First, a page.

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Fletcher Priest scoops planning for revamp of SOM's 135 Bishopsgate

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Plans by Fletcher Priest for the overhaul of SOM’s ’defensive’ 135 Bishopsgate on the 1980s Broadgate office campus have been approved by the City of London

Backed by British Land and GIC, the plans involve refurbishing the interior of the 29-year-old block, improving the connectivity with the street and installing terraces and green spaces on the upper levels.

An extra 3,500m² of shops is included, however there is no proposed overall increase in the size of the original Postmodern building.

The office block is one of a trio of buildings completed in Broadgate by SOM in 1988, alongside 155 and 175 Bishopsgate, which form a 274-metre continuous, ’monumental’ frontage along the road near Liverpool Street Station.  

The revamp is part of the wider, ongoing transformation of Broadgate, with which Fletcher Priest has a long-standing association having developed the outline masterplan for this part of the campus in the 1990s.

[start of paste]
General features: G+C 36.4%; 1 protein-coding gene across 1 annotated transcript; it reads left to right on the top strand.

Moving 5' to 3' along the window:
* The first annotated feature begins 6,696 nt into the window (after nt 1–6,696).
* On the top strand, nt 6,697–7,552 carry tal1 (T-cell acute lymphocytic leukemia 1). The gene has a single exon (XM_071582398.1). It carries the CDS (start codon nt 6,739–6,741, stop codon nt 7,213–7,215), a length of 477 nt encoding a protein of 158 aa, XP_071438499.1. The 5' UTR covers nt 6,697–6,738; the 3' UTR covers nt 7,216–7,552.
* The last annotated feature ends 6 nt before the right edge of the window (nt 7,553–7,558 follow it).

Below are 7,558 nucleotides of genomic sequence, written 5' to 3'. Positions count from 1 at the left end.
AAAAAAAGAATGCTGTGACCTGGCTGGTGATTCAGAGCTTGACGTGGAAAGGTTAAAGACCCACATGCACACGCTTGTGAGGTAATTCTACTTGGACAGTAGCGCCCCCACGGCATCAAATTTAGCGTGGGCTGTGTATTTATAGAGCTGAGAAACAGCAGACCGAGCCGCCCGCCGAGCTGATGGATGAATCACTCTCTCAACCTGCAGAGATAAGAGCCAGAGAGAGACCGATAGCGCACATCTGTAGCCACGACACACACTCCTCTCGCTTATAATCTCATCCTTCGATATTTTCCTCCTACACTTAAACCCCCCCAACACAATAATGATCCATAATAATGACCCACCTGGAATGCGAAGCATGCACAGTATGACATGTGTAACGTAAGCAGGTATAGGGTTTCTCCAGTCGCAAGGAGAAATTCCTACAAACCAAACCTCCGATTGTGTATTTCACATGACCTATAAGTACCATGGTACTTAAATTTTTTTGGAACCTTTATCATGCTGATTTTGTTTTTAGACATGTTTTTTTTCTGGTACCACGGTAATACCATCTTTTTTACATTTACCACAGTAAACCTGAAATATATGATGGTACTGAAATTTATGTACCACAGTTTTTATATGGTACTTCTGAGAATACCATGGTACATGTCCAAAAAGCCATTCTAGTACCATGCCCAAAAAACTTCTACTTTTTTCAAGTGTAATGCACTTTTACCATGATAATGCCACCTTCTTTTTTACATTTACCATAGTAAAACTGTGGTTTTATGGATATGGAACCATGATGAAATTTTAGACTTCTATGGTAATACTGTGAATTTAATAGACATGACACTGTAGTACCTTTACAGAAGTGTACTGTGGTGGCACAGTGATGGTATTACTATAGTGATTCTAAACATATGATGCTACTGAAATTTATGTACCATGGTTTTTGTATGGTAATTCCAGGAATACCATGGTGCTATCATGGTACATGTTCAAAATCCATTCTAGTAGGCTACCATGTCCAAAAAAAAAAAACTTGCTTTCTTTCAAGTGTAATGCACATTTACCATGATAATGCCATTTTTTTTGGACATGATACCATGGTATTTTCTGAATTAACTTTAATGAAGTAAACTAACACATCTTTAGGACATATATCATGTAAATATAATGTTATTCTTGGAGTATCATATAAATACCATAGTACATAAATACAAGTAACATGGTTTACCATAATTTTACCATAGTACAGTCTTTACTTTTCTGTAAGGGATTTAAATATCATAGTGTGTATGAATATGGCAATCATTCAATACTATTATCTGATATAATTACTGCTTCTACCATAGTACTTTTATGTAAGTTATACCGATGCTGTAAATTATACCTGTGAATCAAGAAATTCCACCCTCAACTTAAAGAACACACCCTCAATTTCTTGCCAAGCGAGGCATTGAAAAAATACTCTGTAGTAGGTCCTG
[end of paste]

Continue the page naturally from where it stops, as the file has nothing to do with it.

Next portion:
Speaking when the latest refurbishment plans were submitted in April, Luke Ritson, an associate at Fletcher Priest, said: ’The key for us has been creating a new eastern gateway to Broadgate as a development. […] It’s quite a defensive environment, particularly the Bishopsgate edge.

135 Bishopsgate

135 Bishopsgate

SOM’s 135 Bishopsgate as it is today

’We’re looking to open that out to people as much we can, improve the relationship to the streetscape, [and create] a new public realm using relatively focused interventions to create maximum impact for the environment immediately around Liverpool Street.

He added: ’We’ve tried to take an additive approach, we’re trying not to materially effect the building.

’You very rarely read all three parts of the composition at  one time. So we’ve designed the elevation to be a relatively minimal intervention and non-destructive. So, by treating the internal faces rather than the front of them, we get this idea of focused intervention. ’

Elsewhere at Broadgate, Hopkins Architects is refurbishing and extending 100 Liverpool Street, while AHMM is working on the revamp of the Grade-II listed 1 Finsbury Avenue (see AJ 07.06.17).

 

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